Giselle Melendez - Poster Fair

Giselle Melendez

Home Institution: UCLA
UCLA Mentor: Dr. Ketema Paul
Co-Author: Sylvester Foley, Ryan Tran, India Nichols, Ketema Paul
Program: Deans Award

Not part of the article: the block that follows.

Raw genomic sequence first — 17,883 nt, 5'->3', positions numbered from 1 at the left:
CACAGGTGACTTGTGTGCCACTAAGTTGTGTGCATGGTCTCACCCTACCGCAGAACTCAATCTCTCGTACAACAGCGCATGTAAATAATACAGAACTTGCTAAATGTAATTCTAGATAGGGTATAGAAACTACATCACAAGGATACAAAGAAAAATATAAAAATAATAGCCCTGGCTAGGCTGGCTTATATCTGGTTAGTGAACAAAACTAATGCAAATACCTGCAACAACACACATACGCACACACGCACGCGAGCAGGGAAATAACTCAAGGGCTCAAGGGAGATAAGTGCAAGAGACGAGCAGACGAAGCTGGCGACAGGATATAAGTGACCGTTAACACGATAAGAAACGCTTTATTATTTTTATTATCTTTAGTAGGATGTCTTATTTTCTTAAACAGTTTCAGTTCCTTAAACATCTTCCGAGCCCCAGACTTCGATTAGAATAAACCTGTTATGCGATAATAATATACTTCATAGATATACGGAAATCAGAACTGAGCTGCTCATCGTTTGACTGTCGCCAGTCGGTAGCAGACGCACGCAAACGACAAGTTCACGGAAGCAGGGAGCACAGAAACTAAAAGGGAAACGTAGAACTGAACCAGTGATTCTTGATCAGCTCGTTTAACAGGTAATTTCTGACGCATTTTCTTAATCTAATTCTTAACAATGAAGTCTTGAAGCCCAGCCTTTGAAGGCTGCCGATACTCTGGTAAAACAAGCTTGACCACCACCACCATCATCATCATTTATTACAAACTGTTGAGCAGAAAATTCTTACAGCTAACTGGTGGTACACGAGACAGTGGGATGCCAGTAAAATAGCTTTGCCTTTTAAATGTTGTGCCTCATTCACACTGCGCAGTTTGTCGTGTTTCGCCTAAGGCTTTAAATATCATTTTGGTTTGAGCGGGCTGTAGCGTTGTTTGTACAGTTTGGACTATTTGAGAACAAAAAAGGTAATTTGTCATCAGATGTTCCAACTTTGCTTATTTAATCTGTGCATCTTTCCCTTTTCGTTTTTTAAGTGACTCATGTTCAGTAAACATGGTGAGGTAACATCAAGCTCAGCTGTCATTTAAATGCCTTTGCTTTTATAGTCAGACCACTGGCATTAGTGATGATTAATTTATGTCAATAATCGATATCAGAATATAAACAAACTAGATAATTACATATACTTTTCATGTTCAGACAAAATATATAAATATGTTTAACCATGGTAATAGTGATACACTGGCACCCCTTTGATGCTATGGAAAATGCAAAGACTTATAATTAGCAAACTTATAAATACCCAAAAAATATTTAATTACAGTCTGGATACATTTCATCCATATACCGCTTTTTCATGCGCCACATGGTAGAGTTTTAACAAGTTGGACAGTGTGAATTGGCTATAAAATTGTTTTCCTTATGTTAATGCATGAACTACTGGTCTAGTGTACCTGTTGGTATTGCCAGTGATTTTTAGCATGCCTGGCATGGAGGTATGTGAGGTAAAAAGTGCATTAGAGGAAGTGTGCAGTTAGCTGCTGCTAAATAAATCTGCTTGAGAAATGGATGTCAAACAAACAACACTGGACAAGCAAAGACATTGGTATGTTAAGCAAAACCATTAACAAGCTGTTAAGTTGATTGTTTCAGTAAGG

In a society that glorifies excessive productivity, insufficient sleep has paved a detrimental impact on public health. Multiple studies highlight discrepancies in daily sleep and wake patterns between men and women, yet there is vague evidence outlining how biological sex directly affects sleep regulatory processes. Previous studies determined that sex differences in recovery sleep amount are partially dependent on sex chromosomes. To examine spontaneous sleep states and the ability to recover from sleep loss, polysomnographic sleep recordings were obtained from gonadectomized (GDX) FCG mice. Whereas the presence of the ​Sry gene accounts for most sex differences during spontaneous sleep, recovery from sleep loss demonstrated sex differences in sleep amount partially driven by sex chromosome complement. The XY* mouse model enables investigation of these sex chromosome discrepancies generated by varying genetic dosages of the X or Y sex chromosomes. The XY* line is comprised of four sex chromosome complement phenotypes: XO and XX are phenotypic female, XXY and XY* are phenotypic male. Adult mice were implanted with four stainless steel electroencephalograph (EEG) and electromyography (EMG) recording electrodes. Mice were subjected to 24 hrs of baseline (spontaneous) sleep-wake recording. Following baseline, mice were subjected to six hrs of sleep deprivation by gentle handling and allowed to recover during the remainder of the 24-hr recording period. XY* mice had more sleep than XO mice (p=0.030) and slightly more sleep than XX mice (p=.051). These results postulate that genetic factors on the sex chromosomes encode varying homeostatic responses to sleep loss.